“Obesity is a serious disease that has grown so rapidly, it has changed the medical landscape in less than a generation, and it is causing health costs to rapidly rise,” said Michael Peters Jr., M.D., FACS, FASMBS, medical director of Bariatric Surgery at Christiana Care Health System.
To tackle this complex health challenge, Christiana Care has developed a full spectrum of weight management services for children, adolescents and adults. These include dietary consultations with physicians and dieticians, programs targeting lifestyle and food choices that develop healthy habits, pharmacological regimes that can boost the effectiveness of lifestyle changes, and bariatric surgery, which can reduce weight by 30 percent.
“It is valuable to look at obesity from different angles, because there are many misconceptions,” Dr. Peters said. “For one thing, obesity is not a disease of sloth or overconsumption, but a multifaceted illness. It has genetic, environmental and public health components, and is almost infectious in its presentation, affecting 17 percent of American youth and close to 36 percent of adults.”
In keeping with its commitment to advancing health issues of vital importance to the community, Christiana Care held a day-long summit on the causes, treatment and prevention of obesity, Oct. 7. The Bariatric Summit 2016: Cradle to Cure drew more than 200 health providers and covered the impact of weight bias, medications, obesity in pregnancy and pediatric medicine, new therapies and surgical options, as well as the management of the post-bariatric surgery patient, especially post-surgical hypoglycemia. Four of the presentations were given by Christiana Care providers. Dr. Peters chaired the summit in addition to a meeting of the Delaware Chapter of The American Society for Metabolic & Bariatric Surgery (ASMBS) that followed. The non-profit ASMBS is dedicated to metabolic and bariatric surgery, and obesity-related diseases and conditions.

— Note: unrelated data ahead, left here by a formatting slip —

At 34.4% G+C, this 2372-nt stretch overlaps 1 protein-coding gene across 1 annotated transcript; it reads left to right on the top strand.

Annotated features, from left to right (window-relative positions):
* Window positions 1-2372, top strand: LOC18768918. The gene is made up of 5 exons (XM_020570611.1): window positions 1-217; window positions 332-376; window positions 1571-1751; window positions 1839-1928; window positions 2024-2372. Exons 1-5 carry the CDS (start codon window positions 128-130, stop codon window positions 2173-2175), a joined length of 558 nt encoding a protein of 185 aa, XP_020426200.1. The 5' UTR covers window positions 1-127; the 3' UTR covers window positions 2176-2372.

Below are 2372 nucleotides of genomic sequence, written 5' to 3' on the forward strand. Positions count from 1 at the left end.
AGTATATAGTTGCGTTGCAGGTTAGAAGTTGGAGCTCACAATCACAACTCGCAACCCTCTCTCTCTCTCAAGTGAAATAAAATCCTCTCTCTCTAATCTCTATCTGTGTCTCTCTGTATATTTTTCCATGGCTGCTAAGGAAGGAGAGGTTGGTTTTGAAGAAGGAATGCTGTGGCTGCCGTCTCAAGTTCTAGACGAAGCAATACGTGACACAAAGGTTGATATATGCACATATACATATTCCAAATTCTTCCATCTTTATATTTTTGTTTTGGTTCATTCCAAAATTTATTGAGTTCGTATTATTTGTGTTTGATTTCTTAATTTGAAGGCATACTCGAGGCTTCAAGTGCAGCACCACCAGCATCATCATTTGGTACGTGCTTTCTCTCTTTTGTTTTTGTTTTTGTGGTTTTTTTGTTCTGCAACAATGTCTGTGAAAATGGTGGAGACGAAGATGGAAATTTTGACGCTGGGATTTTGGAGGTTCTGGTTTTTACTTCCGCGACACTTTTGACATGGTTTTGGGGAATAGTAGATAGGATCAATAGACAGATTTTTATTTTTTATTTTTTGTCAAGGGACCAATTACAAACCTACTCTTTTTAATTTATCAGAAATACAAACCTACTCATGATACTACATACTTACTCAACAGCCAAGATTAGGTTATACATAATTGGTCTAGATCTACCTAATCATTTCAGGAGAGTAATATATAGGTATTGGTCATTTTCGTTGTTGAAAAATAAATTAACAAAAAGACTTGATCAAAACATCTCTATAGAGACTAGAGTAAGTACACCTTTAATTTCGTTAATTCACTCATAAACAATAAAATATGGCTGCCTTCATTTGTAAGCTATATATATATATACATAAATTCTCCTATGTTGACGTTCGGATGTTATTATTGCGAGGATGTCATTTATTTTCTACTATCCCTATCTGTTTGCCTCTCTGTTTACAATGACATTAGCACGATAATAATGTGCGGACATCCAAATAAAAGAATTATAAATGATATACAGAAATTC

“We know that prevention of obesity and weight management are critical to reduce chronic diseases such as high blood pressure, high cholesterol and diabetes,” said Omar A. Khan, M.D., MHS, FAAFP, service line physician leader of Primary Care & Community Medicine and medical director of Community Health & the Eugene duPont Preventive Medicine & Rehabilitation Institute at Christiana Care. “In addition to our services highlighted in this conference, we partner with colleagues in public health agencies to deliver important messages in communities around healthy eating and active living.”
An example is Camp FRESH, an eight-week summer camp that encourages teens from low-income families to plan and prepare healthy meals, experience fun, healthy activities such as gardening and yoga, and learn about the health consequences of smoking, drugs and excessive stress. “These are high school students who become ambassadors in their communities for healthy lifestyles and achieve better health themselves,” Dr. Khan said.
In the keynote address at the Bariatric Summit keynote, Amber Huett-Garcia, MPA, vice-chairman of the Obesity Action Coalition, a non-profit advocacy organization, spoke about weight bias, which she views as the last “socially acceptable form of discrimination.” Because of the bias, patients often delay seeking help, and providers may be reluctant to address weight issues, resulting in fewer successful medical appointments.